GCSEs contribute to a ‘bottleneck mindset’ among teenagers

In his speech earlier today at GDST Annual Conference in London, Director of Innovation & Learning, Dr Kevin Stannard:

  • Highlighted the findings of the first GDST Student Survey of almost 12,000 students aged nine to 18 on the subject of ‘What makes a great teacher?’
  • Acknowledged the importance of ‘authentic interaction’ between teachers and students – the most popular characteristic identified in the survey
  • Identified the KS4 ‘bottleneck’ where student’s mindsets switch from being ‘enthused learners’ to ‘exam exponents’
  • Recognised the vital role of creative subjects like drama, music and art as ‘pressure valves’ for students as they balance the competing pressures of exams and adolescence

The conference brought together heads, chairmen of governors, trustees and senior staff from the GDST’s 24 schools, two academies and head office, on the theme of ‘The heart and craft of teaching’.

Delegates also heard from Professor Guy Claxton, emeritus Professor of the Learning Sciences at the University of Winchester, Professor Alison Cook-Sather, Professor of Education at Bryn Mawr and Haverford Colleges in the USA and a panel of GDST heads and students – all of whom addressed the issue of what makes great teaching.

Dr Kevin Stannard said:

“Students in Key Stage 3 tend to carry with them, from the later primary years, an appreciation of teachers who challenge them and give them scope to make choices and be independent. This happens again in the Sixth Form, with an additional focus on teaching that enthuses and inspires. But there appears to be a change of focus in Years 10 and 11.”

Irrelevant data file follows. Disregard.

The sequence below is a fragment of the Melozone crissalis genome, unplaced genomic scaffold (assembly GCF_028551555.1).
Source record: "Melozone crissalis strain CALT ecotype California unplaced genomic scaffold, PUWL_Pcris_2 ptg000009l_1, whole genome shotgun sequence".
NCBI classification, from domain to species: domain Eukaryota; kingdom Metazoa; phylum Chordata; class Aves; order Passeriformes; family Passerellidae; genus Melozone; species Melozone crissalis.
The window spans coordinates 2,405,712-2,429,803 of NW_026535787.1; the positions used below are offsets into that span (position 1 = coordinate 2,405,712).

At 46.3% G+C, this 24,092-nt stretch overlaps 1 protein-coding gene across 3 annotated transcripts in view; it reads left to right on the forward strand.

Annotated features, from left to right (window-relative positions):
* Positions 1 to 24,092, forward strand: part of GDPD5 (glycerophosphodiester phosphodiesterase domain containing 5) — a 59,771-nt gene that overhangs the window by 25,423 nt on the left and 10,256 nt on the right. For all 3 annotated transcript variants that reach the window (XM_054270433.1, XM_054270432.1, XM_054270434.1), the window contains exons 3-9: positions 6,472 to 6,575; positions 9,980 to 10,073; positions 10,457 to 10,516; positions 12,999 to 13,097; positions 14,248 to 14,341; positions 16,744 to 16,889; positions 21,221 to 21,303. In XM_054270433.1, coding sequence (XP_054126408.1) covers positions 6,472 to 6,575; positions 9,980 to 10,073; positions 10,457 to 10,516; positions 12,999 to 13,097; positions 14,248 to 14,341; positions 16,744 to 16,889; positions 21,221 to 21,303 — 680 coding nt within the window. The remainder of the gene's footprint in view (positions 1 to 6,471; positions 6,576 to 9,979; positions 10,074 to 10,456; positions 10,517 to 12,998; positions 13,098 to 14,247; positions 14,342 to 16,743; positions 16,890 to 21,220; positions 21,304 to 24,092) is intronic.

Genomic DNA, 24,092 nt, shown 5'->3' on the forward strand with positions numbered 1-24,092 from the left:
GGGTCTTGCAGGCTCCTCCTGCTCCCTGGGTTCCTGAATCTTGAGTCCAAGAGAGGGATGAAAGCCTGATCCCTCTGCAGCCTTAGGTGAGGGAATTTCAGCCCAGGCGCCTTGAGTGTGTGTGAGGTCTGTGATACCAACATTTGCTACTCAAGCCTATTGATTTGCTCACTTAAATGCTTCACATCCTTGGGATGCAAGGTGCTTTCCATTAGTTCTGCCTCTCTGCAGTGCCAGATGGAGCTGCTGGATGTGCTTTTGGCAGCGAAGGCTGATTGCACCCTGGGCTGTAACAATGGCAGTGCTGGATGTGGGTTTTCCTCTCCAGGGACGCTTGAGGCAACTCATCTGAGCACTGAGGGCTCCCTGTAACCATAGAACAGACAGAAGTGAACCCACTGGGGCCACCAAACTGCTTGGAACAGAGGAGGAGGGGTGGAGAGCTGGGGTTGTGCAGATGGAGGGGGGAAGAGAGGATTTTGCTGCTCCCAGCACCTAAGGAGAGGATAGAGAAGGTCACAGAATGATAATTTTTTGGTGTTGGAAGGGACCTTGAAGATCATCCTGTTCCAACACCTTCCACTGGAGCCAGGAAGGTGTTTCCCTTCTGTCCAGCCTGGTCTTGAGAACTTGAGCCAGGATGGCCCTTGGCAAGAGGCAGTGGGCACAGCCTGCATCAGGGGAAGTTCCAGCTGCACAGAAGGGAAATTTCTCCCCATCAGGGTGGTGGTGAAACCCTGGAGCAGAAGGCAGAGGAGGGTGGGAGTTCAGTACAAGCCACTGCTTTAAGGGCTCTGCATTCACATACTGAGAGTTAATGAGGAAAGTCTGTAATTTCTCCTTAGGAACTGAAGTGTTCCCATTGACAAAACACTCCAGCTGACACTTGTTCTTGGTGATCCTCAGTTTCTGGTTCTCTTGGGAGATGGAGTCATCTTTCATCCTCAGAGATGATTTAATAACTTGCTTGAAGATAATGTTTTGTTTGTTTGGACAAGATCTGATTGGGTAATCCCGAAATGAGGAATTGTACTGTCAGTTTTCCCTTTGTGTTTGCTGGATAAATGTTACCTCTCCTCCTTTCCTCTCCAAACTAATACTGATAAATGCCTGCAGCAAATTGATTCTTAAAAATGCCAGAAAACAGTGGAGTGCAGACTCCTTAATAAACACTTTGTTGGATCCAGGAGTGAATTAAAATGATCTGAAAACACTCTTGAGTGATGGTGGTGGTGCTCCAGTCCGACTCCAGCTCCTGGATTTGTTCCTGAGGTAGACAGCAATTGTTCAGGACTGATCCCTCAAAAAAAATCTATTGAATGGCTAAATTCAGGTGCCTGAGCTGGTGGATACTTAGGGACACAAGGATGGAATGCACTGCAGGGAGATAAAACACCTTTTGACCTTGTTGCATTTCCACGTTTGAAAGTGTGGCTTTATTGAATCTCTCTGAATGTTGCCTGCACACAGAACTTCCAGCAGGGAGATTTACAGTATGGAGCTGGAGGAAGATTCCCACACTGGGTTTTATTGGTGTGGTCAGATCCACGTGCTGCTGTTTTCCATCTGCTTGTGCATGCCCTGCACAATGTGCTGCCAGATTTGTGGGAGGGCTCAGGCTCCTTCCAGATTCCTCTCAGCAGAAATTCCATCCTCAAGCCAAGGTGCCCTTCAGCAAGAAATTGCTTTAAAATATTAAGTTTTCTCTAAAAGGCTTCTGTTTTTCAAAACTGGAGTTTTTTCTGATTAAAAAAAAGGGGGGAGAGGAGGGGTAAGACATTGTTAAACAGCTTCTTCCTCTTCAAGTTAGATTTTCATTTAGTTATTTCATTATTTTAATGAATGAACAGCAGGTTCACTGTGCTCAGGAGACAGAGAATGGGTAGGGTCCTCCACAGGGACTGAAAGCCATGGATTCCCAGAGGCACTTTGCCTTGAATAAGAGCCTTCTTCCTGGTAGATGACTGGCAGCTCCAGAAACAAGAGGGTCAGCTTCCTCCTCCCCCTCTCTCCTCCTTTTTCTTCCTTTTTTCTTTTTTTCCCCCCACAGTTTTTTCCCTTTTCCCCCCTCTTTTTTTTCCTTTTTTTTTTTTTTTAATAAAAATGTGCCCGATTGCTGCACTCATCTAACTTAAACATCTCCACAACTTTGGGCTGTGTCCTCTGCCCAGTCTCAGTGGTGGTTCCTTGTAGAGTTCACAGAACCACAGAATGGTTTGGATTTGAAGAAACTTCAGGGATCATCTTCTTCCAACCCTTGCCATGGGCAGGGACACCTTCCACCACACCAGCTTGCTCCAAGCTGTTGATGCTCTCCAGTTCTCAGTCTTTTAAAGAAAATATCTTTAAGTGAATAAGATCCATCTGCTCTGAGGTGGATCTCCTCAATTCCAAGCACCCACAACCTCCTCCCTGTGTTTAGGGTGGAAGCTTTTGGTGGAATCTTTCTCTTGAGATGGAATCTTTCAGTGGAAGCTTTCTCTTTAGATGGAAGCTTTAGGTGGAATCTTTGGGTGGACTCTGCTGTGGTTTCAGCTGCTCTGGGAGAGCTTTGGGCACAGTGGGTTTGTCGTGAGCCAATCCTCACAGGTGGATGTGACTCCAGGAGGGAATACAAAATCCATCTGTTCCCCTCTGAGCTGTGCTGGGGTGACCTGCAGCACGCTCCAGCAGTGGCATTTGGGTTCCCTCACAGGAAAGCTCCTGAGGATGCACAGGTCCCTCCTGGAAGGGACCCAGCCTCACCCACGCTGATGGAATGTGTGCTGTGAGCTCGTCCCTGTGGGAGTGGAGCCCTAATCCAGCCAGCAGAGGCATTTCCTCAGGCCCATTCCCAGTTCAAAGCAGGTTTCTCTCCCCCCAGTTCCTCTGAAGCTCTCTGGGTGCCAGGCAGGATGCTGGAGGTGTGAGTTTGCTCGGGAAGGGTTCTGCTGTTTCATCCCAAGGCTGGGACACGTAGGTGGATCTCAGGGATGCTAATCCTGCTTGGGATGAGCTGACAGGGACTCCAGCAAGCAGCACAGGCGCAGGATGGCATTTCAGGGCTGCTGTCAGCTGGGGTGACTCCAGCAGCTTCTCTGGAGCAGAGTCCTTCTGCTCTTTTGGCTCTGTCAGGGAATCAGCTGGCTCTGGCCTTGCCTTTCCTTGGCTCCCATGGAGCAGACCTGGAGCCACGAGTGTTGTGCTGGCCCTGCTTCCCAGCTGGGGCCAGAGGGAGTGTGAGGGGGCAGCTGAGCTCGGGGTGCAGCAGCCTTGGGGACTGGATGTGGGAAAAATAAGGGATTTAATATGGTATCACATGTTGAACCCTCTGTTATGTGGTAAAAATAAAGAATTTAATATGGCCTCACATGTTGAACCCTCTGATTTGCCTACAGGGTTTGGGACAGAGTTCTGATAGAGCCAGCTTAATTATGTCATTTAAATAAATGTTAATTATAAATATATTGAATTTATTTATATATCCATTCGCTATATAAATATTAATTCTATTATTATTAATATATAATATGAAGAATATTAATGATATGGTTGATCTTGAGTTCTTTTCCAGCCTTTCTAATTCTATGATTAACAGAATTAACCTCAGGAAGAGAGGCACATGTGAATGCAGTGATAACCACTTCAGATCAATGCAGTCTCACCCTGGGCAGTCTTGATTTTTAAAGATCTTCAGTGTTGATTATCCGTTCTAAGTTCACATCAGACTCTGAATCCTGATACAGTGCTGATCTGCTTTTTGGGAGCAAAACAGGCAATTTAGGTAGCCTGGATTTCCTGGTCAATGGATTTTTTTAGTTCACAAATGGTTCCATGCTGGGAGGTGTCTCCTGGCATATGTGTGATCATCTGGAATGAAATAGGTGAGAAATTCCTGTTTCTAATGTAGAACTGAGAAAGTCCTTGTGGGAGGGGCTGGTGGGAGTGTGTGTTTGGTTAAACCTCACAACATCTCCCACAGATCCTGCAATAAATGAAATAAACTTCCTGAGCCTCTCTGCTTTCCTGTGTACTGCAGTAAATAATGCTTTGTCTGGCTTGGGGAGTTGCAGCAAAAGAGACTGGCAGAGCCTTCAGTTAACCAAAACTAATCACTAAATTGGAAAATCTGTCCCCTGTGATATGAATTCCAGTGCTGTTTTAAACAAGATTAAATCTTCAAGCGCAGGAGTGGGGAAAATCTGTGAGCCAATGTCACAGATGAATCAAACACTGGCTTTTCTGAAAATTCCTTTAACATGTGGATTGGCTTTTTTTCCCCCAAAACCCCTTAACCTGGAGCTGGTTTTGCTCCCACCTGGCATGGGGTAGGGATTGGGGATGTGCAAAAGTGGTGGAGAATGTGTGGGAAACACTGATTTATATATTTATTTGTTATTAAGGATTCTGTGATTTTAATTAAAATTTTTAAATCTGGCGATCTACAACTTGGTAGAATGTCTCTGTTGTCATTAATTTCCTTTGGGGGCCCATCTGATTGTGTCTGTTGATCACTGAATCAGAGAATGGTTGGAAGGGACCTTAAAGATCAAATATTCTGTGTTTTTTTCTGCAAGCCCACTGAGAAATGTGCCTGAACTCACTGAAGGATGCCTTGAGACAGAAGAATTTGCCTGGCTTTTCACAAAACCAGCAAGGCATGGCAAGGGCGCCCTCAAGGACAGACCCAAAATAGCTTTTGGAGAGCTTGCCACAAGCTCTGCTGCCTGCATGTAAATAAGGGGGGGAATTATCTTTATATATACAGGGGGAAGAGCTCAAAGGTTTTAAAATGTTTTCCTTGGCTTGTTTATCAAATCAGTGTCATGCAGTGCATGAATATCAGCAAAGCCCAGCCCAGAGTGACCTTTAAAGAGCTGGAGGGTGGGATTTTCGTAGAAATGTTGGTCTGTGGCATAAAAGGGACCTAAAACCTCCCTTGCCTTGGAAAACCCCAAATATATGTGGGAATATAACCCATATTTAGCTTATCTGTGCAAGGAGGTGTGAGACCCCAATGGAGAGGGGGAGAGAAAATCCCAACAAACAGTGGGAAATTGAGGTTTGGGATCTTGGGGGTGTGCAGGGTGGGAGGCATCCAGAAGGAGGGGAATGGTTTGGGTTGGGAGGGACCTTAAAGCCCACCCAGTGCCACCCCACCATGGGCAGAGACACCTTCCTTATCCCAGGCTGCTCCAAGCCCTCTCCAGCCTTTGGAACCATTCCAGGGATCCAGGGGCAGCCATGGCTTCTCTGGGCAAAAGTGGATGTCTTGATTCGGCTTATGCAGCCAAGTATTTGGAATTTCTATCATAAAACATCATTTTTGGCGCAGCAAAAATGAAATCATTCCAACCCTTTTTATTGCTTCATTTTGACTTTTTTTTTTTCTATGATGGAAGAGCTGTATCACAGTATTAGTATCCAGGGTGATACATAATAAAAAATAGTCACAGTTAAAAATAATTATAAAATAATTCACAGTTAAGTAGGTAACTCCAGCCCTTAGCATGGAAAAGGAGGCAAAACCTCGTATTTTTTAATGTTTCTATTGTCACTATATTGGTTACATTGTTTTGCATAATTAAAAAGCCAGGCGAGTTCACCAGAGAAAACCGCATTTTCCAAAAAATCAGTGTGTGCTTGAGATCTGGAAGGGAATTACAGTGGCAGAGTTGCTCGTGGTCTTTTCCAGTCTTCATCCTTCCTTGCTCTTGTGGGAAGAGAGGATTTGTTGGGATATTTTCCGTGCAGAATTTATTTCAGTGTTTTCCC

He added:

“In Key Stage 4, this ‘bottleneck’ is reflected in the greater relative importance that students place on [teacher] qualities like not pressuring them and understanding the pressures they are under. ‘Toolbox’ qualities – teachers who control the classroom, give good notes and structure lessons well – are also ascribed much greater importance at this stage of a student’s school career.”

Dr Stannard highlighted key findings from the survey including: 43% of students said ‘interaction between teachers and students’ is what makes a great teacher; 45% of students identified art, drama, music or PE as the subject they most look forward to. When asked why, 25% of respondents referenced the fact that it was ‘fun’.

He also highlighted the impact of GCSEs on student mindsets and the ‘pressure valve’ that creative subjects like art, music and drama can provide:

“The influence of the battery of external exams at age 16 effectively amounts to a distracting factor that forces students into a ‘learned helplessness’ that can involve a great deal of additional anxiety. Encouragingly, the survey also indicates that participating in subjects that could be classified as ‘alternatives’ to the largely sedentary academic subjects – art, performing arts, music and PE – can mitigate the effects of the bottleneck.”

Dr Stannard also confirmed the importance of listening to students to ensure their changing priorities are taken into account by schools in their curriculum and staff training programmes:

“The GDST places huge value on the student voice, as demonstrated in its long-established Student Council which provides insights on everything from the principles and values of a good education to equality, diversity and school uniform policy. The results of the Student Survey will be invaluable to inform future curriculum reviews and pedagogy.”

Download our infographic summarising the headline findings of the student survey.